LOS ANGELES (KABC) -- Thousands of researchers and student employees at the 10 University of California campuses have gone on strike in an effort to secure improved pay and working conditions.
About 48,000 union workers were estimated to have walked off the job at UCLA and nine other UC campuses across the state Monday morning. They voted to strike after months of failed negotiations with UC administrators.
The United Auto Workers union represents several classes of UC employees, including graduate student researchers, student employees, tutors and teaching assistants.
Wages are a key issue. Some workers - many of them graduate students - say they spend more than half their monthly pay on rent.
UC officials are in contract negotiations with the United Auto Workers regarding four separate academic bargaining units: postdoctoral scholars, academic researchers, academic student employees (teaching assistants/readers/tutors) and graduate student researchers, Ryan King, spokesman for the UC President's Office, told City News Service on Sunday.
UAW officials said bargaining teams met late Saturday night and decided to proceed with a strike Monday "unless UC ceases its unlawful conduct in order to reach fair contracts before then.''
"Our primary demand is to get living wages, to have living situations that match the cost of living, that match the vital work that we do to not only sustain the university but make the University of California the prestigious institution that it is," said graduate student researcher Desmond Fonseca.
The University of California issued a statement on the negotiations that reads in part:
"The University of California continues to negotiate in good faith as we do everything possible to mitigate the impacts of any strike actions on our student learning. The University has conducted over 50 bargaining sessions to understand the complex and unique needs of each of the four bargaining units represented by UAW and worked in good faith to offer a fair, multiyear agreement that recognizes the valuable contributions of our Postdoctoral Scholars, Academic Researchers, Academic Student Employees (teaching assistants/readers/tutors), and Graduate Student Researchers."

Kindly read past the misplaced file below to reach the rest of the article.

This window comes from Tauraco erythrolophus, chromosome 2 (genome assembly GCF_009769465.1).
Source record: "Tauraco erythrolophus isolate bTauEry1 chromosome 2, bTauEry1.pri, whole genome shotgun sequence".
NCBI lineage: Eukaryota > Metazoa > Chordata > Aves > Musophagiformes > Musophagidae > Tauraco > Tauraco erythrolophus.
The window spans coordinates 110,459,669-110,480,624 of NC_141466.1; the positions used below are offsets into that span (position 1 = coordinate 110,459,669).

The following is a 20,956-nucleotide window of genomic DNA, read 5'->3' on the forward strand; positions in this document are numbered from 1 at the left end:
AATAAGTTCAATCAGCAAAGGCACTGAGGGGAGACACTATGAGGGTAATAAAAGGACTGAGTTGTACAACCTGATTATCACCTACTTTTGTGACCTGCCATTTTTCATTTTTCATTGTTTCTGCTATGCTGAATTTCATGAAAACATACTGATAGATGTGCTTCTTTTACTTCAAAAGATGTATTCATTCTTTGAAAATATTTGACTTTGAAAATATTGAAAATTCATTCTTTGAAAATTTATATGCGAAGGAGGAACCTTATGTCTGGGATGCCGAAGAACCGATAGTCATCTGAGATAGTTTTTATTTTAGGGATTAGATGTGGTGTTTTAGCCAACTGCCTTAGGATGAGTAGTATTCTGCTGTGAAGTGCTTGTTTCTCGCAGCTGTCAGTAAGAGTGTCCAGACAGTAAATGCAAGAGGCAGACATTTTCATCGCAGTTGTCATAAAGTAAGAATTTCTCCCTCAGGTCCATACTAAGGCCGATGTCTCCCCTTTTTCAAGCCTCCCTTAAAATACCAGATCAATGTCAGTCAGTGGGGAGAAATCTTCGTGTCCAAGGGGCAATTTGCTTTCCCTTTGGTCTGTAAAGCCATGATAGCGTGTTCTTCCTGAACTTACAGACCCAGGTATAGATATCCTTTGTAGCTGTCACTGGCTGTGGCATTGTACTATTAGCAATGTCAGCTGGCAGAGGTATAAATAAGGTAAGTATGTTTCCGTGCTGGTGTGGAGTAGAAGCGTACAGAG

The school has posted additional details on the university's offer on their website.
Union officials say some of the employees make as little as $24,000 per year. Along with higher salaries and greater annual raises, the workers are demanding free public transit passes, improved child care benefits and greater job security.
"After months at the bargaining table and 26 unfair labor practices filed, we have no choice but to move towards a strike,'' Jade Moore, a bargaining team member, said in a statement.
A work stoppage could have a serious impact in classrooms, potentially leaving classes without instructors and professors without workers to grade assignments. It could also halt a significant portion of the research that occurs at UC campuses.
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City News Service, Inc. contributed to this report.